Like many of you, I’m realizing that our Messy Church may be one of the last pieces we can bring back in full. But like Greg, who did this Facebook Live earlier today, I’m wondering what opportunities this season presents for us. Our Companion groups were an accompaniment of our Messy Church – now, they might very well be the primary access to Messy Church, at least for a season. Maybe we think small as a way of thinking big?

Going back to my Ebenezer – my stone of help. These people are here, listed on my rock, because along the way we had space for relationships to grow and development. In those spaces, I found help and support along my faith journey. These are the people who pointed to God, the ultimate source of my strength and help. Where will we create the spaces for relationships to flourish in ways that we can point the way to God, our Rock?

Equipping Messy Churches to start, sustain and connect in the USA.

Messy Church Values

Have you discovered the weekly Facebook Live events on
Messy Church BRF (Bible Reading Fellowship)?
 
With the beginning of the global pandemic Lucy Moore, the founder of Messy Church  began to have weekly global live events.  Check them out every Wednesday at 9 am and 8 pm (British Summer Time). 

Currently,  these weekly live events are exploring the five foundational values of Messy Church. Okay- quickly now, what are theses five values? (I admit that I usually can’t remember one of them when I am asked)   Ready, set, go: All Ages Together, Celebration, Hospitality, Creativity and Christ Centered!   Did you get them all?

Lucy Moore explored the Messy Church Value of Creativity on April 29th as we each attempted to fold an origami boat.  On May 6th, Martyn Payne focused on the Messy Church Value of All Ages Together.  On Wednesday May 13th, Hospitality will be discussed. 

Creativity Facebook Live on April 29 with Lucy Moore

The chat box filled quickly with; “tired, focused, exhausted, overwhelmed, energized, and edgy” when Lucy asked the question, how are your feeling?  She then proceeded to share her reflections on how this time of the pandemic has brought some new awareness to the Messy Church value of creativity. She has been reading Alan Hirsch book, The Forgotten ways, (Brazos Press) and was drawn to his chapter on liminality and communitas, which describes the opportunities and perhaps privilege of being uncomfortably on the edge. More Here

All Ages Together Facebook Live on May 6th, 2020  with Martyn Payne

Martyn Payne, author of Messy Togetherness, led a global messy conversation on the value of All Ages together. In the 30-minute Facebook live event we explored the questions: How can we do Messy Church in these circumstances in a way that doesn’t give up on trying to express our all-together value? How do we find ways to live out this value when we’re having to organize Messy Church? We were also treated to the wonderful story-telling of Martyn. More Here

September News

Celebrate the Mess, Regional Coordinator of the Month and Welcome New Members to the Messy Church USA Network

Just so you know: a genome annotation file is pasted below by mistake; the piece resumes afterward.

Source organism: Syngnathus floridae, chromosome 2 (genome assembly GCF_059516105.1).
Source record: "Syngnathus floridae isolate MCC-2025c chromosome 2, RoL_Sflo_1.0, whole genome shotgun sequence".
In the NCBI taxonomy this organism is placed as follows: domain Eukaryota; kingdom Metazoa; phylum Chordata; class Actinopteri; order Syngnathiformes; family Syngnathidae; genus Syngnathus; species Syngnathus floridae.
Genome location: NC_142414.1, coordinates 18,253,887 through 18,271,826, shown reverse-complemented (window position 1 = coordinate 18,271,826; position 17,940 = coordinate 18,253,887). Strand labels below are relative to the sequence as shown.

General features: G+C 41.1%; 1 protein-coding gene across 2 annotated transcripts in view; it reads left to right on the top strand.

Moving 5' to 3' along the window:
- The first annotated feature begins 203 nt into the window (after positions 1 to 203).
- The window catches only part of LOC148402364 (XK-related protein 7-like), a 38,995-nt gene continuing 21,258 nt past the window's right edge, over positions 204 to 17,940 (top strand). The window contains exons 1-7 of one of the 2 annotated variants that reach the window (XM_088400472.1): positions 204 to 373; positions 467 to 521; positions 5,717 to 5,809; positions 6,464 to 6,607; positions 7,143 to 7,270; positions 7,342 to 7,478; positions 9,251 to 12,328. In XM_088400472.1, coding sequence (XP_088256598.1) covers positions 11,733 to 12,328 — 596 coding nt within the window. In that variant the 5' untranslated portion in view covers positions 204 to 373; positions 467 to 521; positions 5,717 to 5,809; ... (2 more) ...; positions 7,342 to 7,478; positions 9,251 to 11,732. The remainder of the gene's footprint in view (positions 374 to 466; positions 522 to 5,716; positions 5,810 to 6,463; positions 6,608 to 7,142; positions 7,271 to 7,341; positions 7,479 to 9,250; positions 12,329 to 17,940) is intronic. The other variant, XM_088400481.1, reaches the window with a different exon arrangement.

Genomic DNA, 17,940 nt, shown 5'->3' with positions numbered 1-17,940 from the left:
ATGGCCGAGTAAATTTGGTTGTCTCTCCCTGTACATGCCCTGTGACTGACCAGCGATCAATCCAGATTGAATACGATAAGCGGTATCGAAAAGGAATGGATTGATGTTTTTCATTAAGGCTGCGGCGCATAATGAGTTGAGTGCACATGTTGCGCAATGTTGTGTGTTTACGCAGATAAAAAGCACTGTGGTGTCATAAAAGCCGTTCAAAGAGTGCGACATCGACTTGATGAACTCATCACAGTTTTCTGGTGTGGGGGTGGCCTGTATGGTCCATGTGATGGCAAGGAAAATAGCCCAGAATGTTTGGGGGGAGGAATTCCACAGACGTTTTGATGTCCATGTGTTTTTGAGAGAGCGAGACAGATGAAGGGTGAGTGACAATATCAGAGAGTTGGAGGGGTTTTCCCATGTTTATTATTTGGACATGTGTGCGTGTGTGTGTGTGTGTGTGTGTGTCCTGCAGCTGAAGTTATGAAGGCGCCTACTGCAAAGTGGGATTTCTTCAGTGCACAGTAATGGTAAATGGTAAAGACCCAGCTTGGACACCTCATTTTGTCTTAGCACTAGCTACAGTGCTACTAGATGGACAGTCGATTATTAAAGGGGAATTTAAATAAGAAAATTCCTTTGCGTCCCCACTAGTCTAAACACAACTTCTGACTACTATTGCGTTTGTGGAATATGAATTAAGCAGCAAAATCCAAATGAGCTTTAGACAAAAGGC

Celebrate the Mess!
Equipping Messy Churches in the USA to Start, Sustain and Connect

Mark your calendar for October 22-24, 2020 when we will gather in the greater Chicago area to Celebrate the Mess! We are happy to announce that Lucy Moore and Stephen Fischbacher will be two of our plenary speakers/ musicians! There will be more!  

The members of the planning team for the 2020 Messy Church USA Conference are:  

  • Overall Lead: Roberta Egli and Casey Cross
  • Workshops: Marty Drake and Leyla Wagner
  • Finance: Lynn Egli
  • Messy Church Experience: Maureen Carey-Back
  • Hospitality/Local Logistics: Ronda Bower
  • Publicity: Robin Canon
  • Multimedia/Technology: Andrew Scanlan-Holmes
  • Messy Extras: Johannah Myers

All of these fantastic team members are recruiting for their teams so if you would like to get involved contact them at (firstname)@messychurchusa.org. Look for more details and registration coming soon.

Ronda Bower, Northern Illinois/Wisconsin Regional Coordinator

Messy Church USA Regional Coordinator of the Month

Ronda Bower is our Regional Coordinator for Northern Illinois and Wisconsin. She is the Pastoral Associate for Family and Educational Ministries at Northfield Community Church in Northfield IL.

We are excited to use the beautiful campus of her church for our 2020 Celebrate the Mess Conference. I have firsthand experience of how beloved Ronda is at her church! In my short visit with Northfield Community in August, people kept coming up to me sharing how Ronda makes such a difference in her church. Whether it was about her Sunday morning adult education class or her leadership of the vibrant Messy Church team, Ronda is appreciated for her multiple gifts. THANK YOU, RONDA!

Do you know your Regional Coordinator?  Here they are…contact them at (firstname@messychurchusa.org) (Hint- there will be two more announced soon!) 

California/Hawaii/Southwest – Marty Drake and Leyla Wagner

Chicago/Northern Illinois and Wisconsin – Ronda Bower

Colorado/Kansas/Oklahoma/Nebraska – Janeen Hill

Indiana –Andrew Scanlan-Holmes

Michigan – Missy Harrison

New Mexico – Barb Tegtmeier

New York and New Jersey – Julie Hintz

North & South Dakota/Minnesota/Montana/Wyoming – Sandee Prouty-Cole

Ohio –Robin Cannon

Oregon (& other areas not listed) –Roberta Egli

North and South Carolina –Johannah Myers

Southern IL/Missouri – Jillian Mayer

Texas –Kate Cross

Virginia –Cindy Banek

Washington – Crystal Goetz

Is God calling you to spread the word about Messy Church? We will be announcing two additional RC soon but we still need more! Our current high priority areas for new Regional Coordinators include Florida, and the mid-Atlantic states. Contact Roberta if you are interested.

Welcome to the Messy Church USA Network

In August we welcomed eleven new Messy Churches to our Network!  We also had one renewal!  Take a moment to give God thanks and say a prayer of blessings for the teams who are bringing Messy Church to their local communities!